Start by applying a protein treatment once a month and observe how your hair reacts. If your hair feels a bit stiff, you can space out your protein treatments a bit more; and apply it every six weeks, or more, depending on the condition of your hair. 

However, suppose you notice that your hair is shedding more than it usually would, considering your relaxers were correctly applied. In that case, this may signify that your hair is protein deficient.

Read Next: Super-Simple Hair Porosity Quiz

Maintaining Long Relaxed Hair From the Inside Out

Proper diet for a piece on maintaining long relaxed hair

Vladislav Noseek/Shutterstock

There’s no way around it. No matter how many fancy serums and deep conditioners you apply to your hair, your lifestyle and genetics will ultimately have the most significant impact on your hair’s health.

While you can’t change your genes, you can control what you eat, how much and how often you move your body, and your sleep hours. 

Diet

Applying protein topically to the hair can be beneficial in maintaining long relaxed hair. Still, even more so, you want to be sure that you’re consuming enough protein through your diet.

Good protein sources include lean meat, chicken, fish, eggs, legumes, and soy products. Besides protein, you want to ensure you’re getting sufficient vitamins and minerals essential for hair health.

These include iron, biotin, zinc, vitamin C, magnesium, and fatty acids, which you can get through eating a balanced diet or a multivitamin. Often problems like hair loss or hair that’s brittle and lacks shine can be fixed by simply improving your diet. 

Exercise

Exercise also benefits long relaxed hair by increasing blood flow to the scalp. Increased blood circulation to your scalp will supply more oxygen and nutrients, resulting in a luxurious mane of hair. 

The World Health Organization recommends that healthy adults get at least 150 minutes of moderate-intensity aerobic exercise a week.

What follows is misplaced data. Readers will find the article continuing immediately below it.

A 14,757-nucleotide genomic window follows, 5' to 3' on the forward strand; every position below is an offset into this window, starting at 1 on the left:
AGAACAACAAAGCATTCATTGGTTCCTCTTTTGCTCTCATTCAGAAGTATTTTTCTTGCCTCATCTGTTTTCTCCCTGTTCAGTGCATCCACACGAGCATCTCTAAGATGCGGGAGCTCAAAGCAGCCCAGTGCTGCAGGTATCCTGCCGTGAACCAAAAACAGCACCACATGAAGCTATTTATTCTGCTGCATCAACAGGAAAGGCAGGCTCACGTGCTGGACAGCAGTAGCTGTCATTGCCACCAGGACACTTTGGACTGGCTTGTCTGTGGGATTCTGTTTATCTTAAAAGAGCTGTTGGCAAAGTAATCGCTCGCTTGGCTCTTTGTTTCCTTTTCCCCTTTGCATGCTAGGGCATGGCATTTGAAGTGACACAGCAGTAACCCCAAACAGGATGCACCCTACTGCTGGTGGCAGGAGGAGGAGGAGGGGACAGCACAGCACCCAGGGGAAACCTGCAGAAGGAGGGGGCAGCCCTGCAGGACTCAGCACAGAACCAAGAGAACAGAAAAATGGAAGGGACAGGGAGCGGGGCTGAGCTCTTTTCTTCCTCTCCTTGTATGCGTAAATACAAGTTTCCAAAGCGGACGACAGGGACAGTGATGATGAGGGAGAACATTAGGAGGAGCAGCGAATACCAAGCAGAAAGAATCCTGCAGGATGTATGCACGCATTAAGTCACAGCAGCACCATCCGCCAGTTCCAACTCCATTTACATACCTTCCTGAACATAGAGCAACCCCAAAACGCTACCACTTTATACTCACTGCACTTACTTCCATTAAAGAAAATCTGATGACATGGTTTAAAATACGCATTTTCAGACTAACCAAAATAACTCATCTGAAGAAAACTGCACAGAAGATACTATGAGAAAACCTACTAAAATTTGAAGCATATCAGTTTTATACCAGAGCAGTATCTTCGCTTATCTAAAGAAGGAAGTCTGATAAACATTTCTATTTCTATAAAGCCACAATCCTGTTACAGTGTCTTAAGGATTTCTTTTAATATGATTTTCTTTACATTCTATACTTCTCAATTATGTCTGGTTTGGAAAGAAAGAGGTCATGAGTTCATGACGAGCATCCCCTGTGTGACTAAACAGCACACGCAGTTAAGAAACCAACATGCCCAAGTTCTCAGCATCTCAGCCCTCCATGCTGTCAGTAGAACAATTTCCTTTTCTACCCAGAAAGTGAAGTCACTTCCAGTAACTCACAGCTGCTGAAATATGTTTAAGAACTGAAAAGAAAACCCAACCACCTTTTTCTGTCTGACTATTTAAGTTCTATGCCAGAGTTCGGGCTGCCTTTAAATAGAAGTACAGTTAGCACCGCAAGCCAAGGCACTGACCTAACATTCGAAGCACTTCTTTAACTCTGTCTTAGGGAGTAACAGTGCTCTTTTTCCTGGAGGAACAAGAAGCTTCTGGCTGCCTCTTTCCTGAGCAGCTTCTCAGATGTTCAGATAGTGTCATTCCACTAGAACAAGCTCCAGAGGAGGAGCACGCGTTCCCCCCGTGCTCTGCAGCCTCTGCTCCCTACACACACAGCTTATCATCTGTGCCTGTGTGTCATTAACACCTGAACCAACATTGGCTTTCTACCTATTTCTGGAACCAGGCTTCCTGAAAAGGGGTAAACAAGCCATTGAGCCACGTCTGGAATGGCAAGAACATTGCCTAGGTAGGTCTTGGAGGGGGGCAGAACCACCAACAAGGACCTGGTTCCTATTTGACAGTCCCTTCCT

Alternatively, you could do a minimum of 75 minutes of high-intensity exercise. So exercising at least 30 minutes, three times a week will keep your long relaxed hair flourishing. 

Sleep

This tip may not be that obvious, but sleep also significantly impacts hair health. A good night’s sleep restores the body and triggers the release of growth hormones and different enzymes that promote hair growth. 

So before you invest in expensive collagen supplements, make sure you’re getting the recommended 7-9 hours of sleep a night. 

The Ideal Regimen for Long Relaxed Hair

Woman caring for her long relaxed hair with hair moisturizer

Prostock-studio/Shutterstock

Now that you have relaxed hair, you will have to adapt your hair regimen accordingly. You can follow this regimen for long relaxed hair and tweak it to your specific needs. 

Wash Weekly  

Wash your relaxed hair at least once a week with a gentle shampoo. You may need to wash your hair more often if your scalp is on the oilier side and if you sweat a lot or do water sports. 

It’s best to wash your hair with a clarifying shampoo once a month to clear the hair follicles of any product build-up that may have accumulated from moisturizing and styling products. 

Deep Condition

There’s a lot of talk around protein for growing long relaxed hair, but moisture is just as essential. Your locks may benefit from a weekly to bi-weekly deep conditioning treatment, depending on the condition of your hair.

Read Next: How to Moisturize Relaxed Hair Without Weighing It Down

Moisturize Between Washes 

Keep your hair moisturized between your weekly washes. You can use your favorite leave-in conditioner for relaxed hair. Moisturizing your hair will keep your hair from becoming too dry and lackluster between washes. 

Protein Treatments